Data from 625 elderly Americans, followed for an average of 8.5 years, has revealed that those with very good or excellent vision at the beginning of the study had a 63% reduced risk of dementia over the study period. Those with poorer vision who did not visit an ophthalmologist had a 9.5-fold increased risk of Alzheimer disease and a 5-fold increased risk of cognitively impaired but no dementia. For the very-old (90+), 78% who maintained normal cognition had received at least one previous eye procedure compared with 51.7% of those with Alzheimer disease. The findings point to the need for older adults to seek treatment for their eye problems. The study raises the possibility that poor vision is not simply a symptom of developing dementia, but a contributing factor — possibly through its effect on curtailing activities which would help prevent it.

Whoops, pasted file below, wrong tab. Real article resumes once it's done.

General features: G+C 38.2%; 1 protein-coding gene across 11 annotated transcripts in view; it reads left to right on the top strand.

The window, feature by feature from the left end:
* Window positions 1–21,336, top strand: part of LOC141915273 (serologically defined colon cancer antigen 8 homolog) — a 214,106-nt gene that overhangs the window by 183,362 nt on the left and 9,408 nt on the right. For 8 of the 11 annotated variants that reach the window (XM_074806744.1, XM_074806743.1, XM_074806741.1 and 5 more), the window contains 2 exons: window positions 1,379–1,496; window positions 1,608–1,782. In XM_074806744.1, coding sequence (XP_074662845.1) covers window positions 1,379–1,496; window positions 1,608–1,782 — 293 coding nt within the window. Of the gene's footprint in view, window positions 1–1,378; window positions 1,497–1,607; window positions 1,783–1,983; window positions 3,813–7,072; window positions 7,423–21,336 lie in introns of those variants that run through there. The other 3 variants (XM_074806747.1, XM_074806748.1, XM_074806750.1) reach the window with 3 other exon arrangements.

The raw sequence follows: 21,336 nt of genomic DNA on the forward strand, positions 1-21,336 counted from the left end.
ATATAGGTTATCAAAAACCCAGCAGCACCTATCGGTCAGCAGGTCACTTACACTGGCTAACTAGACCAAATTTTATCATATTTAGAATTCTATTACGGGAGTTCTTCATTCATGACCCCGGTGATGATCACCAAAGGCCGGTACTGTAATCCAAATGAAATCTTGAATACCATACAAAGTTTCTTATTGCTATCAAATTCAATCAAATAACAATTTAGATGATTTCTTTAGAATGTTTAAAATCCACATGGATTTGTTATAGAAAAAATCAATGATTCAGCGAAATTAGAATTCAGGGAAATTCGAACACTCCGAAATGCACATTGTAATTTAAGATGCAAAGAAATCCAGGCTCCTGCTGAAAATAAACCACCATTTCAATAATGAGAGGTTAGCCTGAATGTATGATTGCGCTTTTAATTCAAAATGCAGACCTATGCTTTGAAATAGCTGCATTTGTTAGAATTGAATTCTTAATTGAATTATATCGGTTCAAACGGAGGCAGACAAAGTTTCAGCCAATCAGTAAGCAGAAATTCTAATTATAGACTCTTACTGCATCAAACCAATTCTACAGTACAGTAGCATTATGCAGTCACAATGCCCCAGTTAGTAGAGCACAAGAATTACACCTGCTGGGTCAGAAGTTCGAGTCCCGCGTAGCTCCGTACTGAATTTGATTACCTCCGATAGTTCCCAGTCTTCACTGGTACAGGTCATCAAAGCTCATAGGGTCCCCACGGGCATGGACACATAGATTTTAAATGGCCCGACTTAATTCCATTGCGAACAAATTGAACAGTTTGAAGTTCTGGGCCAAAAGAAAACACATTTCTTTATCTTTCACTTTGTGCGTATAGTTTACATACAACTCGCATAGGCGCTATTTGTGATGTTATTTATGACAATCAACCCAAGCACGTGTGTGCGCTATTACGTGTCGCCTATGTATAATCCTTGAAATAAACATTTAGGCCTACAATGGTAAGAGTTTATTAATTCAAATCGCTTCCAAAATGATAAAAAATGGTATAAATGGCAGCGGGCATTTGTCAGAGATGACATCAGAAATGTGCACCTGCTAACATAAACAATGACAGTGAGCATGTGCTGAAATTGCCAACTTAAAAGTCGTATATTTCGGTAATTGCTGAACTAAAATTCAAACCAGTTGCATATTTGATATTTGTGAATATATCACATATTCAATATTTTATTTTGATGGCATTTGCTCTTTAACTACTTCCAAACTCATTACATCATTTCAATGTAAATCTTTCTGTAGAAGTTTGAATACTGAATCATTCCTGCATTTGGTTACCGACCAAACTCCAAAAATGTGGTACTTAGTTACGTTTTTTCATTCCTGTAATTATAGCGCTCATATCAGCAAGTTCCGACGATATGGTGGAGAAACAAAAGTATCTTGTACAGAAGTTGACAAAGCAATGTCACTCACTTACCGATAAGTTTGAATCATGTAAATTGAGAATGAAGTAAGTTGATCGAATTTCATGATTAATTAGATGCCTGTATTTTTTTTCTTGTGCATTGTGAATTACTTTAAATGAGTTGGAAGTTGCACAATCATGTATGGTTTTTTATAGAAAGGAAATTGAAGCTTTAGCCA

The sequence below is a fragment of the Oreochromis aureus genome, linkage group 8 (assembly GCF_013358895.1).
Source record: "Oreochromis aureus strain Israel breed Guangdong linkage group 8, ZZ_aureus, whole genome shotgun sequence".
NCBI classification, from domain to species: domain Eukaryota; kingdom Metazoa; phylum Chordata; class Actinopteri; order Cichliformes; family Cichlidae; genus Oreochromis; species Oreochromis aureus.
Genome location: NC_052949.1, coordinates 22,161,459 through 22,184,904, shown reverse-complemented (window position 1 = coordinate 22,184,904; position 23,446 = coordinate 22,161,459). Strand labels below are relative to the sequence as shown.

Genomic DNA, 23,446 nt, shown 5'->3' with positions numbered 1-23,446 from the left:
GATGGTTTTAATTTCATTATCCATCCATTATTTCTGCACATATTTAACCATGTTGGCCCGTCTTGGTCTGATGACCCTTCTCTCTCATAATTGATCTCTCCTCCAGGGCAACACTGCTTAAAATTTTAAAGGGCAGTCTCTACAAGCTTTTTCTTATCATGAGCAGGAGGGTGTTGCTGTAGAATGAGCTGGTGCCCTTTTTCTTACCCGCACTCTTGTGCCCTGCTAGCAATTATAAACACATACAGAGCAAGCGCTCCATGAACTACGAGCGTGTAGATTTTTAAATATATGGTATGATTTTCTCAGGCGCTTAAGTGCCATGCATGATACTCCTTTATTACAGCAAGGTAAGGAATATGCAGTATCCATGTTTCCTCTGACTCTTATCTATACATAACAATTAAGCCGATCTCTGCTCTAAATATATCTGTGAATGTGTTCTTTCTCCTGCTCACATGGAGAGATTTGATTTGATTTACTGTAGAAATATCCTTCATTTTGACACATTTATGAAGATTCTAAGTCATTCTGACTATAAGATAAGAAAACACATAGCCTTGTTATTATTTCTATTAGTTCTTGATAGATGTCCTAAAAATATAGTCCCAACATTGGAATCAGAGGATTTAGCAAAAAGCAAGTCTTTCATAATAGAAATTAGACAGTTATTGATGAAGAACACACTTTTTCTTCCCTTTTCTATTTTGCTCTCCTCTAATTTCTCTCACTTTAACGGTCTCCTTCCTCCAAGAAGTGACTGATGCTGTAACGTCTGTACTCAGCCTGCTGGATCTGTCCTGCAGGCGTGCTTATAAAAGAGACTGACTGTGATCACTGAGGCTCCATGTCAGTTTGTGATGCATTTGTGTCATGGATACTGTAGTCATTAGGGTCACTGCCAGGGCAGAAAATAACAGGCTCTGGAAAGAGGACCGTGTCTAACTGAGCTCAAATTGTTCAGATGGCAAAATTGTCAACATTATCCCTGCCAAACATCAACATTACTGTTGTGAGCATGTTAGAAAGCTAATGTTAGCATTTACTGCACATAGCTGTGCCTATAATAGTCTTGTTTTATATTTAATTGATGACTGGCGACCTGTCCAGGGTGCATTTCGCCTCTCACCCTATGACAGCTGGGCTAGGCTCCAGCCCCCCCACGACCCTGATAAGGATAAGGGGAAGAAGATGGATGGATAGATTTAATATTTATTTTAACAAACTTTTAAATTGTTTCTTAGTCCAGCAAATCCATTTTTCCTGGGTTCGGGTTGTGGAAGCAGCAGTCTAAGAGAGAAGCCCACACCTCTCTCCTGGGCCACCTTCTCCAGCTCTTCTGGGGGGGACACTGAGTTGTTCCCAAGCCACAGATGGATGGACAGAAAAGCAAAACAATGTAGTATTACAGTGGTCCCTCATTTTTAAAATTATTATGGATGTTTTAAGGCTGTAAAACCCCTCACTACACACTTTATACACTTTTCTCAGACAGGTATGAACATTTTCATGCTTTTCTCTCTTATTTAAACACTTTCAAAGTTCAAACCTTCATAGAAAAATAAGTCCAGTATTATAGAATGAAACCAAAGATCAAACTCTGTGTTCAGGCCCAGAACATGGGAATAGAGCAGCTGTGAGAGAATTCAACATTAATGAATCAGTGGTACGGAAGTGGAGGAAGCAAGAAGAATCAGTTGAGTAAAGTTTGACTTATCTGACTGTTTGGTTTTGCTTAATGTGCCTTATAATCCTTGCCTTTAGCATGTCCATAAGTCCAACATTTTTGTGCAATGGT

(2010). Untreated Poor Vision: A Contributing Factor to Late-Life Dementia.
Am. J. Epidemiol.. 171(6), 728 - 735.